Planting Bamboo


Bamboo is the world's largest type of grass, and is a versatile, elegant addition to the landscape. Many bamboos are adapted to temperate climates, and can be grown even in Northern latitudes. Once established, bamboo is easy to care for, and grows rapidly into privacy hedges and specimen plants. Bamboo is most easily propagated by division from established plants.

Step 1

Look for new, dormant shoots appearing at the base of an established clump of bamboo in the early spring, before growth has begun. Select a healthy shoot, growing on the outside of the clump, which is about 2 to 4 inches in diameter.

Step 2

Locate the rhizome that connects the new shoot to the parent plant by using your hands, or a garden trowel, to lightly dig in the soil. Cut the rhizome with pruning shears if it is not too large, and carefully place it where it will not be damaged.

Step 3

Dig downward with a narrow spade shovel to separate the new shoot from the parent plant, cutting through the rhizome, if it is still connected. Include as much of the connecting rhizome as possible. Continue digging into the soil a few inches around the shoot until you have loosened the shoot and its root ball.

Step 4

Lift the shoot and root ball carefully, using the narrow spade shovel, and place it on several layers of moistened newspaper. Wrap the root ball in the wet newspaper and transport it to the new planting site as soon as possible. Do not allow the rhizome to dry out.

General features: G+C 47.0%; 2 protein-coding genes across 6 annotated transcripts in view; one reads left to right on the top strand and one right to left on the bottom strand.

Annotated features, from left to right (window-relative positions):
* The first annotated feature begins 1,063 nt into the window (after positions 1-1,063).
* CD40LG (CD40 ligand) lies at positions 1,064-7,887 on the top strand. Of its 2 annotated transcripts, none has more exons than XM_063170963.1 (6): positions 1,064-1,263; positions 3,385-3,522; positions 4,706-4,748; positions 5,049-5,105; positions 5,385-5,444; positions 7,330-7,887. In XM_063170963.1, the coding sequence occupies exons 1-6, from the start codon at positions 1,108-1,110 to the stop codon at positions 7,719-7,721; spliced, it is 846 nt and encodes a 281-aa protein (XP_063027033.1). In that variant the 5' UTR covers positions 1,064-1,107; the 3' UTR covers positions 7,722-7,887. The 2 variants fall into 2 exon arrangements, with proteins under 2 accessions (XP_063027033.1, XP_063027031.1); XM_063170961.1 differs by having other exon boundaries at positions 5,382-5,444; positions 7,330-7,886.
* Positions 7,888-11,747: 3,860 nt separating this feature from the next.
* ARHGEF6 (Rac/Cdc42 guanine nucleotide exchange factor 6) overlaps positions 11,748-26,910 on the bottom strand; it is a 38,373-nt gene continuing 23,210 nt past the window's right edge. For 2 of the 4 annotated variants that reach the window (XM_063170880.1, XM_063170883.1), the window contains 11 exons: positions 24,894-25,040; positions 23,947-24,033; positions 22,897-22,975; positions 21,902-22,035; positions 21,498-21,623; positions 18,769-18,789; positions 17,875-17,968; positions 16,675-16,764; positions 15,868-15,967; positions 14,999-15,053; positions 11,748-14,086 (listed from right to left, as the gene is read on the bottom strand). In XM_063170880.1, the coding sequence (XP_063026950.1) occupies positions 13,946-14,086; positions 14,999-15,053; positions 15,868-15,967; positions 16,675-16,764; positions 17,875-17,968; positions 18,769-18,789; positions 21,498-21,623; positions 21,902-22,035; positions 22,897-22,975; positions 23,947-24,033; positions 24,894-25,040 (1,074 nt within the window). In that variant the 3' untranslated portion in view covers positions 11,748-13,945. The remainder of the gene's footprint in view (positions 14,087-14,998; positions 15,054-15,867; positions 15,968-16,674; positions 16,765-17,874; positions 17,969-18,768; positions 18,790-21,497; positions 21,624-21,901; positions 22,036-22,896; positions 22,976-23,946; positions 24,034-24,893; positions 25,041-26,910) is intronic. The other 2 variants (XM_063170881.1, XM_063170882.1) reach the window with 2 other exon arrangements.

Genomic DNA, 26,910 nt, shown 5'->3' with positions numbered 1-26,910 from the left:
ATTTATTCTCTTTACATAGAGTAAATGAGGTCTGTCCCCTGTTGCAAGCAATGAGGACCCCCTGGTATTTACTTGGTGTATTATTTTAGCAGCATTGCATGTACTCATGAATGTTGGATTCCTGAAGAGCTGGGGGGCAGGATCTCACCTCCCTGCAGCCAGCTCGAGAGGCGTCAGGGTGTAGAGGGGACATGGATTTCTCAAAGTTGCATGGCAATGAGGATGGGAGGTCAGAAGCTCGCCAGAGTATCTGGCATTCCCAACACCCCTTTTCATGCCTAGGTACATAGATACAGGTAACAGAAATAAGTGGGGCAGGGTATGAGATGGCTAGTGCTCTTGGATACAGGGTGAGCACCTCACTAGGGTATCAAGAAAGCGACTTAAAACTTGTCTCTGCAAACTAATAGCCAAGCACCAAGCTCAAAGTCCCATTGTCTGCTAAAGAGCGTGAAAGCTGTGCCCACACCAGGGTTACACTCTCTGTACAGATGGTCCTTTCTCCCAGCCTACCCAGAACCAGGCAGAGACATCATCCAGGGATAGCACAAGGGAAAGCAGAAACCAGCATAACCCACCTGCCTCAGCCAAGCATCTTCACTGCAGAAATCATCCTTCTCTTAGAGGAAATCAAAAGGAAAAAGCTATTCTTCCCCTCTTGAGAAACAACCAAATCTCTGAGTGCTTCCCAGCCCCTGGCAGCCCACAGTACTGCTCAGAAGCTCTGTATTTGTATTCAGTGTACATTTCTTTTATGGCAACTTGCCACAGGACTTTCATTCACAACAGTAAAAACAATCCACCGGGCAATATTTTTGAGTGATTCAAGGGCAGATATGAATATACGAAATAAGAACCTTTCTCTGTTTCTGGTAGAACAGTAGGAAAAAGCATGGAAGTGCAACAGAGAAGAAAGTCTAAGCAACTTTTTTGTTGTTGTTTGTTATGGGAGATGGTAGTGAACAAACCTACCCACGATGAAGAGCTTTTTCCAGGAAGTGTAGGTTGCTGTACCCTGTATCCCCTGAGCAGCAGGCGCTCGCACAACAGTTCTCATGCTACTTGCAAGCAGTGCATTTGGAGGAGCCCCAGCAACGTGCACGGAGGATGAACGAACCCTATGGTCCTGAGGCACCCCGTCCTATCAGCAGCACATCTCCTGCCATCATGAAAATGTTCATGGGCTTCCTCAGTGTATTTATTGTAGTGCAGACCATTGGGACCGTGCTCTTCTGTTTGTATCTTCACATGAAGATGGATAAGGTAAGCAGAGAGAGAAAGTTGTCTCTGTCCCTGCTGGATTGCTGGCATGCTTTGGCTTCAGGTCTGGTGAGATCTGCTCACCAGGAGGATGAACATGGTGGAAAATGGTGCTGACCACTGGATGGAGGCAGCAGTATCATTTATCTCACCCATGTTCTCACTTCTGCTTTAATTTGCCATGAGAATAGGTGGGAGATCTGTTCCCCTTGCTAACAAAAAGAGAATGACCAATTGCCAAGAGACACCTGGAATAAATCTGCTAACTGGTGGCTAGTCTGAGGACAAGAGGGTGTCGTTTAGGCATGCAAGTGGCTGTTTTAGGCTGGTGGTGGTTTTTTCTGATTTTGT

Step 5

Select a location to plant your bamboo with deep, rich soil, which receives full sun. Dig a planting hole that is 6 deeper and twice as wide as the root ball. Place a 6-inch layer of well rotted organic compost in the bottom of the hole, and then place the new shoot in the hole at the same level it was growing.

Step 6

Create a 4-inch deep well in the soil around your newly planted bamboo using your hands. Fill this well to the top with water, wait until it drains completely, and then fill the well once more at planting time. Water your bamboo enough to keep the soil moist for the first season, until it is well-established.

Tips and Warnings

  • Avoid planting cold-hardy, running type bamboos in warm climates, or where they may become invasive. Select noninvasive, clumping type bamboos where your plants could spread beyond control.

Things You'll Need

  • Garden trowel
  • Pruning shears
  • Narrow spade shovel
  • Old newspaper
  • Organic compost


  • Auburn University: Landscape Horticulture: Bamboo Growing in Alabama
Keywords: bamboo, planting bamboo, bamboo care

About this Author

Malia Marin is a landscape designer and freelance writer, specializing in sustainable design, native landscapes and environmental education. She holds a Masters in landscape architecture, and her professional experience includes designing parks, trails and residential landscapes. Marin has written numerous articles, over the past ten years, about landscape design for local newspapers.